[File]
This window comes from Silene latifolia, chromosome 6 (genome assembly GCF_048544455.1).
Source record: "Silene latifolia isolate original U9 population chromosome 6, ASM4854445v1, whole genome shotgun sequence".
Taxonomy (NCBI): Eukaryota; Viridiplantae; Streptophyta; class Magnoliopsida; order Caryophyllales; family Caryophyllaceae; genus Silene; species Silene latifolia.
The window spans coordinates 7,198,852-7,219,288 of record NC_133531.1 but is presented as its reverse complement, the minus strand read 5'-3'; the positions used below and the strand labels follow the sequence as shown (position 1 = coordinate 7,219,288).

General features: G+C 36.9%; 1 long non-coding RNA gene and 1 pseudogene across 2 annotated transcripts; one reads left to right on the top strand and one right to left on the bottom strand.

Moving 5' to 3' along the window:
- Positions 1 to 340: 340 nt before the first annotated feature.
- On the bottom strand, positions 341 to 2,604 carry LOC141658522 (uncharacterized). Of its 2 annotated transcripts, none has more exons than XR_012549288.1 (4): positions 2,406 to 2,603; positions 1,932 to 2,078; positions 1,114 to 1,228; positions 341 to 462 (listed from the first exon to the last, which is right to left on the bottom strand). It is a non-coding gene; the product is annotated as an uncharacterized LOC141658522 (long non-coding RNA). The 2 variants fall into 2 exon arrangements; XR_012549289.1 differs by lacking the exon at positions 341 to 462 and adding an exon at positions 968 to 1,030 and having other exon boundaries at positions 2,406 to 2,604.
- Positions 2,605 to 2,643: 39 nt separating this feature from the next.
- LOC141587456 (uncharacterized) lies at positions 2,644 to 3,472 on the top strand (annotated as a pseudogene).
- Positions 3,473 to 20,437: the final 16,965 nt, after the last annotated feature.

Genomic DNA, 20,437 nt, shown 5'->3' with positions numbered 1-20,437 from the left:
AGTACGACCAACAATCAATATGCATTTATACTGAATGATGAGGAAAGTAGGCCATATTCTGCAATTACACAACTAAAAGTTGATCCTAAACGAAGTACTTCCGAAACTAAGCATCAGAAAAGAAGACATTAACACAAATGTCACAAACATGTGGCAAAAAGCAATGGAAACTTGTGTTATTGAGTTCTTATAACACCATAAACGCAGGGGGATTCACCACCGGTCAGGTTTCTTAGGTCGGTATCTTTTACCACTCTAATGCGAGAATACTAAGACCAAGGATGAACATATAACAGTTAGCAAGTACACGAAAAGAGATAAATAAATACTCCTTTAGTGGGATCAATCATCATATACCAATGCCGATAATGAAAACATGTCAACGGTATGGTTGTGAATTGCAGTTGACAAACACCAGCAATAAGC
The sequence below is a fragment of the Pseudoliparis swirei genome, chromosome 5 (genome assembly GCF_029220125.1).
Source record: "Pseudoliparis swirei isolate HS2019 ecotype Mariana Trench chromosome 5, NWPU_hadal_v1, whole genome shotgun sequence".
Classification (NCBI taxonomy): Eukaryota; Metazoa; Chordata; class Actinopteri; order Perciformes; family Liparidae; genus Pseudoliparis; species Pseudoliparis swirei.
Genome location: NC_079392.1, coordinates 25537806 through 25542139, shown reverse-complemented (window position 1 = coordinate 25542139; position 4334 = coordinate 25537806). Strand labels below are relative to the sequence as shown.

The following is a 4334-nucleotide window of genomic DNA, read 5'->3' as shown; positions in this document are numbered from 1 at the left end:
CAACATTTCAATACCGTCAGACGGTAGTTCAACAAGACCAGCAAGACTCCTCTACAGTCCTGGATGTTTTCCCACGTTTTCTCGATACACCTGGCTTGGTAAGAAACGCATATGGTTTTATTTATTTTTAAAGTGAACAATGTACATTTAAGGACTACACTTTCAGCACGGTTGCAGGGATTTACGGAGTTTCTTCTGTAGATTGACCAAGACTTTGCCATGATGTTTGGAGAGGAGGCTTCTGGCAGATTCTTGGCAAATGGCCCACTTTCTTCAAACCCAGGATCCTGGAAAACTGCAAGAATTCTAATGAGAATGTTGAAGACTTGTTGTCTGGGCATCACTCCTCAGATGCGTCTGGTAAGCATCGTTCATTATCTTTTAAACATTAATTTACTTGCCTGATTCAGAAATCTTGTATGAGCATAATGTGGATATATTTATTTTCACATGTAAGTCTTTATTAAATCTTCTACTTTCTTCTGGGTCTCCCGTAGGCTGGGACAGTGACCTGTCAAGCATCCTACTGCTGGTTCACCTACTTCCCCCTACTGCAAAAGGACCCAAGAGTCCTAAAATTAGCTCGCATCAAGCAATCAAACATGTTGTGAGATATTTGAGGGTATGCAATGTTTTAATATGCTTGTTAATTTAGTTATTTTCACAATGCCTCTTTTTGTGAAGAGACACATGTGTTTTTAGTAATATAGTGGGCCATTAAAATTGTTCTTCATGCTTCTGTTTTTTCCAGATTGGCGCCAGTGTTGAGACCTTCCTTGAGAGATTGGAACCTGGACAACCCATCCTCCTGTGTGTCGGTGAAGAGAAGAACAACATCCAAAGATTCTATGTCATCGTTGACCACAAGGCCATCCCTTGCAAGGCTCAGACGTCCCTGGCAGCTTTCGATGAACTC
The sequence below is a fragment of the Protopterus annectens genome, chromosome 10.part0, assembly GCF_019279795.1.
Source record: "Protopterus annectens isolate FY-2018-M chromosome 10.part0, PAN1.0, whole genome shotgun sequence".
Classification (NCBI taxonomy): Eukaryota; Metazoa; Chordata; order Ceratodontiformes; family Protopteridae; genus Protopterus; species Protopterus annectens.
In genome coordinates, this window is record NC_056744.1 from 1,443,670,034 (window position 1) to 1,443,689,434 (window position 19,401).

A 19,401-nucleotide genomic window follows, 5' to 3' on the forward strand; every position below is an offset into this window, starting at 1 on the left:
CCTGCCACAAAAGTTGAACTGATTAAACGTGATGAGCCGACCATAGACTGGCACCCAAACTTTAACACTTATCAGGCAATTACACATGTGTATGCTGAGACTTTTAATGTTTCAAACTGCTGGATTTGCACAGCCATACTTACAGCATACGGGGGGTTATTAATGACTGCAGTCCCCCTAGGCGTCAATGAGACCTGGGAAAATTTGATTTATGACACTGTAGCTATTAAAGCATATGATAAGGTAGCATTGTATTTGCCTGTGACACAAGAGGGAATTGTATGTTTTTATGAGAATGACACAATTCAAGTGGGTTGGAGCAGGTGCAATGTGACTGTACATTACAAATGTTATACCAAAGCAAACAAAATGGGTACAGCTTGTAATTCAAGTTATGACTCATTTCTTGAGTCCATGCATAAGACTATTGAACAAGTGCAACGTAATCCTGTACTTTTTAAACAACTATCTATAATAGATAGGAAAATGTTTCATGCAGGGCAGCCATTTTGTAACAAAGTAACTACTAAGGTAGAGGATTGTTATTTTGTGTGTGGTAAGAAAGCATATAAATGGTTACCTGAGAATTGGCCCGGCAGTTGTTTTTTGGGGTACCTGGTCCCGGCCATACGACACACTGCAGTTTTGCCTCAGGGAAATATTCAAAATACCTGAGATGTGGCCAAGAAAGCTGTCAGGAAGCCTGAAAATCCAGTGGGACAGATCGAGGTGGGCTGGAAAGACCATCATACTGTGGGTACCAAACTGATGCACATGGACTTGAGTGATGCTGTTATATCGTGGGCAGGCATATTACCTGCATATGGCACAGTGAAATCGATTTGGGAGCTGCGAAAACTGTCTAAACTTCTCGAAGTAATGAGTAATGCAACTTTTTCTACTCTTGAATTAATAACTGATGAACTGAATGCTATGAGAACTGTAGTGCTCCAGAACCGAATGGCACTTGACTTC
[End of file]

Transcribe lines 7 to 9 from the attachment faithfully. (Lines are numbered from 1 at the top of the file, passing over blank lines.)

- Positions 1 to 340: 340 nt before the first annotated feature.
- On the bottom strand, positions 341 to 2,604 carry LOC141658522 (uncharacterized). Of its 2 annotated transcripts, none has more exons than XR_012549288.1 (4): positions 2,406 to 2,603; positions 1,932 to 2,078; positions 1,114 to 1,228; positions 341 to 462 (listed from the first exon to the last, which is right to left on the bottom strand). It is a non-coding gene; the product is annotated as an uncharacterized LOC141658522 (long non-coding RNA). The 2 variants fall into 2 exon arrangements; XR_012549289.1 differs by lacking the exon at positions 341 to 462 and adding an exon at positions 968 to 1,030 and having other exon boundaries at positions 2,406 to 2,604.
- Positions 2,605 to 2,643: 39 nt separating this feature from the next.